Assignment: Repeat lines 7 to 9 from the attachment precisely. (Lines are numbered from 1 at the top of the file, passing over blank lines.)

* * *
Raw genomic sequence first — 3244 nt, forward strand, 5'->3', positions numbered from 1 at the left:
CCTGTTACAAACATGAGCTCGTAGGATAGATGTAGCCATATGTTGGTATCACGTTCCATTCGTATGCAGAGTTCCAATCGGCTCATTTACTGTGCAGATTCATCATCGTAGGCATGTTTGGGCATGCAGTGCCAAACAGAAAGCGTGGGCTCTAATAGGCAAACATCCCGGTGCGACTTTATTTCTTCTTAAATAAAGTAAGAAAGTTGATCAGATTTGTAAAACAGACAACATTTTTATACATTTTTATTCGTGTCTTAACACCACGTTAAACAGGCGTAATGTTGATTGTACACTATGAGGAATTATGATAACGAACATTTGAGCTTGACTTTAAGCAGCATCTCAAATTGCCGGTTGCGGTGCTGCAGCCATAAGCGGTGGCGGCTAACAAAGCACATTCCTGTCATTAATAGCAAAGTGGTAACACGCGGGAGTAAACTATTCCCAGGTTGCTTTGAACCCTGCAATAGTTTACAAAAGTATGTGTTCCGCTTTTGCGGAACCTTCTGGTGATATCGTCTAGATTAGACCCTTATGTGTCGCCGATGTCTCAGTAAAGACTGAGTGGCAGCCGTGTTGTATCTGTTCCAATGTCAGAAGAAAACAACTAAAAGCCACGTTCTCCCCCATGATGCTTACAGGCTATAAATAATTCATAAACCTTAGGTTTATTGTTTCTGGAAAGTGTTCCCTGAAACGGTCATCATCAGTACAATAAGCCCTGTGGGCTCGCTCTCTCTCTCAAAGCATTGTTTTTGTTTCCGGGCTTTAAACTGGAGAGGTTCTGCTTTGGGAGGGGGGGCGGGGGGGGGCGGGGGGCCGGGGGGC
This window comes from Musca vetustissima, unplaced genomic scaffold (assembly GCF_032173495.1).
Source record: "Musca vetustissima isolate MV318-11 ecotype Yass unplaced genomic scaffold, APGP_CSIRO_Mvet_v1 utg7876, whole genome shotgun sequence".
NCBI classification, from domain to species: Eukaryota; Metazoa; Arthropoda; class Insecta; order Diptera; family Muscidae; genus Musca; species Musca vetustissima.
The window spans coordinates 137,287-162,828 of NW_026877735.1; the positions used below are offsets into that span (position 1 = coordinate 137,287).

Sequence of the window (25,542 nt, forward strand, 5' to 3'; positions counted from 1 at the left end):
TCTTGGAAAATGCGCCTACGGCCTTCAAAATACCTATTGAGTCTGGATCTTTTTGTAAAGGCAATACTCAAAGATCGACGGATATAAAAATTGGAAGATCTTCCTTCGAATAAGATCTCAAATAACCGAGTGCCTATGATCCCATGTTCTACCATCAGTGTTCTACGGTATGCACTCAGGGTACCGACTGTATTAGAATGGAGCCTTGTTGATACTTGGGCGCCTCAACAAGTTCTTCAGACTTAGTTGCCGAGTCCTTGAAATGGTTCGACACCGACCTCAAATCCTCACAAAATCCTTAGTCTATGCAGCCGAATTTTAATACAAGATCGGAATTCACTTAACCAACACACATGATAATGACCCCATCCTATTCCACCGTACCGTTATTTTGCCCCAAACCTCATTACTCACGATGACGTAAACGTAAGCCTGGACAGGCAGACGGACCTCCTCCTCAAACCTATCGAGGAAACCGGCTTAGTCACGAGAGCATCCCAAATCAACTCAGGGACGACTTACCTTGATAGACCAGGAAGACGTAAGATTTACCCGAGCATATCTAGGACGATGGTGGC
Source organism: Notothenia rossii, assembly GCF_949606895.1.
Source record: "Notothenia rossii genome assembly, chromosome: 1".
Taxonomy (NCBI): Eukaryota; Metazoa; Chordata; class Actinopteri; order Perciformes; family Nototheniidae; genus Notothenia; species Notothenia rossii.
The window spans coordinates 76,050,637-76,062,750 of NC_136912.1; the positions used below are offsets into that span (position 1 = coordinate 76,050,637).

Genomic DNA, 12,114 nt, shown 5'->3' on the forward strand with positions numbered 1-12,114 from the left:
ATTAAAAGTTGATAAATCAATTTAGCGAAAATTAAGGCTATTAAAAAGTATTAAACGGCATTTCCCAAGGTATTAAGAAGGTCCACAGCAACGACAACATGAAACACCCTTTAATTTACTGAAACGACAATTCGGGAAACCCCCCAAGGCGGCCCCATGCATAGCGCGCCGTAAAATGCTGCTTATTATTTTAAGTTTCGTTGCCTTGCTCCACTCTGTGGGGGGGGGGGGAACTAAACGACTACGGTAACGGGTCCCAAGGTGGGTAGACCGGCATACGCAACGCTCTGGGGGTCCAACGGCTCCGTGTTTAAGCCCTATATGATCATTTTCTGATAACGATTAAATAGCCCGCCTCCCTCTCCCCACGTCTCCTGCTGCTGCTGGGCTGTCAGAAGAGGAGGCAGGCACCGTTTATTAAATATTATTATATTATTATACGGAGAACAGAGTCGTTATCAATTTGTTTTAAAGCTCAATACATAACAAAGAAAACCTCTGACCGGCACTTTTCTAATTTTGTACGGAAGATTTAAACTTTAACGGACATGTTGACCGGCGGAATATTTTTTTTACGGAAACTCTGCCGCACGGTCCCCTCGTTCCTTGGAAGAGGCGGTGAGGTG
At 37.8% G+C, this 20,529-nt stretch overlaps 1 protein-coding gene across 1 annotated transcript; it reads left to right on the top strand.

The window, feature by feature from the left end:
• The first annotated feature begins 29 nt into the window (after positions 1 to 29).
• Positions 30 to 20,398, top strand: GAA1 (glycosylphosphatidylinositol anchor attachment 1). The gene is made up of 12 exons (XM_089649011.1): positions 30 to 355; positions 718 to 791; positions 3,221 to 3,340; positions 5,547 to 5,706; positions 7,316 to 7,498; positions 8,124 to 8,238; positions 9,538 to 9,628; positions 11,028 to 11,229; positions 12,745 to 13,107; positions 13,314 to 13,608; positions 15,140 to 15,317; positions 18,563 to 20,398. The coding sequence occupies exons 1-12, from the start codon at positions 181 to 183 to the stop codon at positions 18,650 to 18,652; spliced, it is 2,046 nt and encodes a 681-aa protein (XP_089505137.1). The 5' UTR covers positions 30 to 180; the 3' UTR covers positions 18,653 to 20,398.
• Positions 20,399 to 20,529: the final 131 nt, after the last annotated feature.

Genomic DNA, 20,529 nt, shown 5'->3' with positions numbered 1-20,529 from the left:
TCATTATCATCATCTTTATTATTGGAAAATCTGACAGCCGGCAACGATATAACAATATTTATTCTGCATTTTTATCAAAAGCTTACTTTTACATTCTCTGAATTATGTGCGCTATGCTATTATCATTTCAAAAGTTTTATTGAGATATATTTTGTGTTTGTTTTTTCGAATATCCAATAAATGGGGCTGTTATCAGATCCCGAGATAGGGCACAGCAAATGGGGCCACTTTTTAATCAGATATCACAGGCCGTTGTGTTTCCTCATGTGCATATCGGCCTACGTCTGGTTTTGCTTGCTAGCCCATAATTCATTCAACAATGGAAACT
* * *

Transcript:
Sequence of the window (25,542 nt, forward strand, 5' to 3'; positions counted from 1 at the left end):
TCTTGGAAAATGCGCCTACGGCCTTCAAAATACCTATTGAGTCTGGATCTTTTTGTAAAGGCAATACTCAAAGATCGACGGATATAAAAATTGGAAGATCTTCCTTCGAATAAGATCTCAAATAACCGAGTGCCTATGATCCCATGTTCTACCATCAGTGTTCTACGGTATGCACTCAGGGTACCGACTGTATTAGAATGGAGCCTTGTTGATACTTGGGCGCCTCAACAAGTTCTTCAGACTTAGTTGCCGAGTCCTTGAAATGGTTCGACACCGACCTCAAATCCTCACAAAATCCTTAGTCTATGCAGCCGAATTTTAATACAAGATCGGAATTCACTTAACCAACACACATGATAATGACCCCATCCTATTCCACCGTACCGTTATTTTGCCCCAAACCTCATTACTCACGATGACGTAAACGTAAGCCTGGACAGGCAGACGGACCTCCTCCTCAAACCTATCGAGGAAACCGGCTTAGTCACGAGAGCATCCCAAATCAACTCAGGGACGACTTACCTTGATAGACCAGGAAGACGTAAGATTTACCCGAGCATATCTAGGACGATGGTGGC
Source organism: Notothenia rossii, assembly GCF_949606895.1.